This is a superb pair of antique George III demi-lune tea tables, circa 1810 in date.
Each table is of beautiful flame mahogany with boxwood line inlay and satinwood crossbanding. They are elegantly raised on fluted square sectioned tapering legs. The back legs on each pull out to stabilise the table when it is open.
The quality and attention to detail throughout the pair are second to none.
In excellent condition having been beautifully cleaned and polished in our workshops, please see photos for confirmation.
Dimensions in cm:
Height 74 x Width 108 x Depth 40 – Closed
Height 72 x Width 108 x Depth 80 – Open
Dimensions in inches:
Height 2 foot, 5 inches x Width 3 foot, 6 inches x Depth 1 foot, 4 inches – Closed
Height 2 foot, 4 inches x Width 3 foot, 6 inches x Depth 2 foot, 7 inches – Open
is a hard and durable wood with a satinlike sheen, much used in cabinetmaking, especially in marquetry. It comes from two tropical trees of the family Rutaceae (rue family). East Indian or Ceylon satinwood is the yellowish or dark-brown heartwood of Chloroxylon swietenia.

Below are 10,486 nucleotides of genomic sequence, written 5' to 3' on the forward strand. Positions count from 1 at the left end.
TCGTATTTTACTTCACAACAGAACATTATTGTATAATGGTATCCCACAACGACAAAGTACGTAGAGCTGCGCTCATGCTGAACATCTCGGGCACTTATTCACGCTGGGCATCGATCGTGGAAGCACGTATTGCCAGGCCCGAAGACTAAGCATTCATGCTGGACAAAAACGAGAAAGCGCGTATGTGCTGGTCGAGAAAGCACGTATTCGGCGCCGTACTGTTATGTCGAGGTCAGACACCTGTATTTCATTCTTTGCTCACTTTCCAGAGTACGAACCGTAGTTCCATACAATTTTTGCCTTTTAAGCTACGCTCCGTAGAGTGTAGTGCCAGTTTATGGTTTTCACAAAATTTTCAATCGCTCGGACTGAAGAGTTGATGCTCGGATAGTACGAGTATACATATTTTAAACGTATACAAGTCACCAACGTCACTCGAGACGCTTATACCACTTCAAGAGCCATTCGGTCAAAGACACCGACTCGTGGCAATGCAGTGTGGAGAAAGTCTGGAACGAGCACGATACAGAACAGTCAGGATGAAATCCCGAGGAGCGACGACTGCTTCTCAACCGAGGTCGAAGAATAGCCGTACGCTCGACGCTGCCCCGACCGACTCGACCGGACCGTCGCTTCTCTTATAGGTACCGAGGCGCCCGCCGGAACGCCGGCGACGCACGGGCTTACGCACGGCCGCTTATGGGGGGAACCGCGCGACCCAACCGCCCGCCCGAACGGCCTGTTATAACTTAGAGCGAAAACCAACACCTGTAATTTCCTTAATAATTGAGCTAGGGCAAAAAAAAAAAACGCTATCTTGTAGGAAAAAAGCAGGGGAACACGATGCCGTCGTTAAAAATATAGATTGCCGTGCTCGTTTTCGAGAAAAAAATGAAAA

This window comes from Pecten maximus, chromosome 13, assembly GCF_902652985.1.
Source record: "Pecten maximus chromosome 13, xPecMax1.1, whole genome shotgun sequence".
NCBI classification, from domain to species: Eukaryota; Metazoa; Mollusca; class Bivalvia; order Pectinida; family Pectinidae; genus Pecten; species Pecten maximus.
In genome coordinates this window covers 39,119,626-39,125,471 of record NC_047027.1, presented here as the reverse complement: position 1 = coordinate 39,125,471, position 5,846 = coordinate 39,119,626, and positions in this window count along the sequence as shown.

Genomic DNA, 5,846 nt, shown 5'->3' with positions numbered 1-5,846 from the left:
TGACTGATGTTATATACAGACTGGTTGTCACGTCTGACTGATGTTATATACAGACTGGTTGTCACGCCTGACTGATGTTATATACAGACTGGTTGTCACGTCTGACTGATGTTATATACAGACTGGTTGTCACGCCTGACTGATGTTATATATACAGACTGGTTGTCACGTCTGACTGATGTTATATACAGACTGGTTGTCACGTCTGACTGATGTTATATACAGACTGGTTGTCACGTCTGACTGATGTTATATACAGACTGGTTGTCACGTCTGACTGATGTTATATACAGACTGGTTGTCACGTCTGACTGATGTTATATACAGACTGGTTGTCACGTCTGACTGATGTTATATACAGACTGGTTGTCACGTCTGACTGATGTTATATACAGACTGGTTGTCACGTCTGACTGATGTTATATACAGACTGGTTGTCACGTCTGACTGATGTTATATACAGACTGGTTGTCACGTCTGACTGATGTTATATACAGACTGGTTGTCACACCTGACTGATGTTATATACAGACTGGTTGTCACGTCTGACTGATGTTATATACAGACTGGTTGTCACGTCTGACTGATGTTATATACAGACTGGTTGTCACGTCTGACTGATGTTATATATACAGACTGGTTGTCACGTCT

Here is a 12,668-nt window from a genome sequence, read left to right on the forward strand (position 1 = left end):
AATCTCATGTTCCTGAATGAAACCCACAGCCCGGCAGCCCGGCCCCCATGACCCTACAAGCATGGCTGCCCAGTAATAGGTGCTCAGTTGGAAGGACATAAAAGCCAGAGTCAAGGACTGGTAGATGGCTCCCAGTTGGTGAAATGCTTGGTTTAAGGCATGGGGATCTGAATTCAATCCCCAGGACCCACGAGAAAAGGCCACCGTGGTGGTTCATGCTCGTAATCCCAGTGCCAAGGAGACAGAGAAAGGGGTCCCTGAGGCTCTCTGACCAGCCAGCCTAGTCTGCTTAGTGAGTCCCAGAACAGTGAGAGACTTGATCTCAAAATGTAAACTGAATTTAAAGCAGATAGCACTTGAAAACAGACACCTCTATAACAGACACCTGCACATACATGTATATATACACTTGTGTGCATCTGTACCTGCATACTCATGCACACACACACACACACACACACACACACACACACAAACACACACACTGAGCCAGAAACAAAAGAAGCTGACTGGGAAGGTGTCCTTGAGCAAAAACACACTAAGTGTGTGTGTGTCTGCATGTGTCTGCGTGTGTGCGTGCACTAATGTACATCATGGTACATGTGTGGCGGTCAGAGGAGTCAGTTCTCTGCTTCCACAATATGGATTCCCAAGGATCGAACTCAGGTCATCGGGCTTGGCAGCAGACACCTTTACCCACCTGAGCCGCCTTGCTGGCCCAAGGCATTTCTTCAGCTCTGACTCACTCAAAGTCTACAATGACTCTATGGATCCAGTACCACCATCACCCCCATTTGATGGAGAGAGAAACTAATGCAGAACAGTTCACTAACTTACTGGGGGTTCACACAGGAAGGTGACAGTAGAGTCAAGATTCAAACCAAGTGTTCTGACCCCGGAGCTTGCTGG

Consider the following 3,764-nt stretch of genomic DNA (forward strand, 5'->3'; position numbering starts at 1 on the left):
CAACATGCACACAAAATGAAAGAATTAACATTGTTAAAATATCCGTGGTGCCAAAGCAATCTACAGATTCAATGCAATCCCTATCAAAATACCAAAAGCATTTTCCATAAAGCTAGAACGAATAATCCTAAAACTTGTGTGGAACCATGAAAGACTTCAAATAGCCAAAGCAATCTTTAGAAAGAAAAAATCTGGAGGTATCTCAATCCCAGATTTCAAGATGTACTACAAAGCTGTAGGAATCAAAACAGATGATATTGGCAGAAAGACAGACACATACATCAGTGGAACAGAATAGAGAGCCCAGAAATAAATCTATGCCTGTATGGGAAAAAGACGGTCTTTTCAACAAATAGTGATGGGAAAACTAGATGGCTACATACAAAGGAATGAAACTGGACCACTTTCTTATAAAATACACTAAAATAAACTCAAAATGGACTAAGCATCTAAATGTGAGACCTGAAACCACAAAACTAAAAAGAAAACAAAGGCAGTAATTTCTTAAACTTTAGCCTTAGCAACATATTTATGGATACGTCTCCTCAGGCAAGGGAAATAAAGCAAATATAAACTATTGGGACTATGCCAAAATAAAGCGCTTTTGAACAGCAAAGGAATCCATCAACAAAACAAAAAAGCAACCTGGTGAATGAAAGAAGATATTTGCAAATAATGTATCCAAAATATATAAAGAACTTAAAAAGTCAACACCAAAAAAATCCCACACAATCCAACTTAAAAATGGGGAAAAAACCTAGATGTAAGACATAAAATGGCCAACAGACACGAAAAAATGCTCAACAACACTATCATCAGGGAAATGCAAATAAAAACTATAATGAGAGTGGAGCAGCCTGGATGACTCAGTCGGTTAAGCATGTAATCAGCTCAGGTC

The lustrous, fine-grained, usually figured wood is used for furniture, cabinetwork, veneers, and backs of brushes. West Indian satinwood, sometimes called yellow wood, is considered superior. It is the golden yellow, lustrous, even-grained wood found in the Florida Keys and the West Indies.
It has long been valued for furniture. It is also used for musical instruments, veneers, and other purposes. Satinwood is classified in the division Magnoliophyta, class Magnoliopsida, order Sapindales, family Rutaceae.
Thomas Sheraton – 18th century furniture designer, once characterized mahogany as “best suited to furniture where strength is demanded as well as a wood that works up easily, has a beautiful figure and polishes so well that it is an ornament to any room in which it may be placed.” Matching his words to his work, Sheraton designed much mahogany furniture. The qualities that impressed Sheraton are particularly evident in a distinctive pattern of wood called “flame mahogany.”
The flame figure in the wood is revealed by slicing through the face of the branch at the point where it joins another element of the tree.
Our reference: A2892